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Video: Port Everglades Receives Three Record-Setting STS Cranes

port everglades

By The Maritime Executive 11-19-2020 05:32:27

Port Everglades, Florida has taken delivery of the world's largest low-profile STS cranes. 

On Tuesday, three Super Post-Panamax container gantry cranes - the largest of their kind worldwide - arrived in Port Everglades aboard a heavy lift vessel. The three 175-foot-tall cranes, valued at $14 million each, can handle containers stacked eight high from a ship’s deck and reach 22 container rows across. Port Everglades' existing gantry cranes are only 150 feet high, and they are limited to containers stacked six high and 16 rows across. 

“The state-of-the-art cranes are pivotal to allowing our customers to grow their businesses in Broward County so that they can compete in the global marketplace,” said Port Everglades chief executive and director Jonathan Daniels. “The advantage is that the extended reach of the cranes enables customers to work larger ships and gain economies of scale, thus making Port Everglades more competitive.”

In addition to the new cranes, the seven existing low-profile Post-Panamax gantry cranes will be upgraded to a lift capacity of 65 tons, up from the current 46.5 tons. That will add the capability to perform twin-picks (lifting two containers at a time). All will be fitted with special low-impact lighting to minimize impact on nesting sea turtles.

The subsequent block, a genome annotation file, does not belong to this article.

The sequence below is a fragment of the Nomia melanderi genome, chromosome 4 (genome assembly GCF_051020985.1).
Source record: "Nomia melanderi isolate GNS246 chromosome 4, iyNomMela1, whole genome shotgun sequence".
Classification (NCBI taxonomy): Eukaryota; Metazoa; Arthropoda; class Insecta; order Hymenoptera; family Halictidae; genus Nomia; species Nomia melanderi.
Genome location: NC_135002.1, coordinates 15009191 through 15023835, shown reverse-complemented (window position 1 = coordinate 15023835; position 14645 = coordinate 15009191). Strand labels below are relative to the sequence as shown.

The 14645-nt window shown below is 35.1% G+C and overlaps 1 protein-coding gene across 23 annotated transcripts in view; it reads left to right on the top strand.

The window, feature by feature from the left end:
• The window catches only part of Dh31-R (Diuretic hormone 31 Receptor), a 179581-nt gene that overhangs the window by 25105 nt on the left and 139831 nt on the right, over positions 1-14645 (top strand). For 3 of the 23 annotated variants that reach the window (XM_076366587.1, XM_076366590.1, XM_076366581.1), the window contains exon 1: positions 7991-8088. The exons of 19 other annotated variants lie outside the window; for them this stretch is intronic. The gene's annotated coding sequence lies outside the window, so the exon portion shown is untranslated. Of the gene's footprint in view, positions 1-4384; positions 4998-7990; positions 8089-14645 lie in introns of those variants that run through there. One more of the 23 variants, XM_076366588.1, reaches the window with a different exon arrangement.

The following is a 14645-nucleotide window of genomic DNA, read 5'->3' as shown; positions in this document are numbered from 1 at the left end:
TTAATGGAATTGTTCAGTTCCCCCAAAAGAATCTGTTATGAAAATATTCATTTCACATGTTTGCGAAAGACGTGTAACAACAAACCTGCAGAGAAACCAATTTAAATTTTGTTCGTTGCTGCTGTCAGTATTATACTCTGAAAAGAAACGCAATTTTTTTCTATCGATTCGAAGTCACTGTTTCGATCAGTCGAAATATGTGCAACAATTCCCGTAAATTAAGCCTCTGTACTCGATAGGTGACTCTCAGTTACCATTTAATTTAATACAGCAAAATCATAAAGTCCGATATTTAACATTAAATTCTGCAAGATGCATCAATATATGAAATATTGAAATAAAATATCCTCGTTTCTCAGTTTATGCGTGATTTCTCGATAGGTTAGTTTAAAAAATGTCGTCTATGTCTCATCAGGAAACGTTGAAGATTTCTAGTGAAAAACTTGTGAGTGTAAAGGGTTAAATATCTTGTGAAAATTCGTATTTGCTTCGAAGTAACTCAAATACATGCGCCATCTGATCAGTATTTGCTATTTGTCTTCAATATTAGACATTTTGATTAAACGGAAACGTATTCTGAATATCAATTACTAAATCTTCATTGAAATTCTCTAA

The new cranes are part of the port's $3 billion twenty-year expansion plan, which will add new cargo berths, expand cruise and energy handling capacity and improve navigation channels to handle larger ships. These investments include lengthening the port's Southport Turning Notch from 900 feet to 2,400 feet to allow for up to five new cargo berths, which will add about 730,000 TEU to the port’s nameplate capacity. Construction for the $471 million project is ongoing and expected to be complete by late 2022. 

Port Everglades is also working with the U.S. Army Corps of Engineers to deepen the port’s navigation channels from 42 feet to 48-50 feet and to widen narrower sections of the channel for safe vessel passage.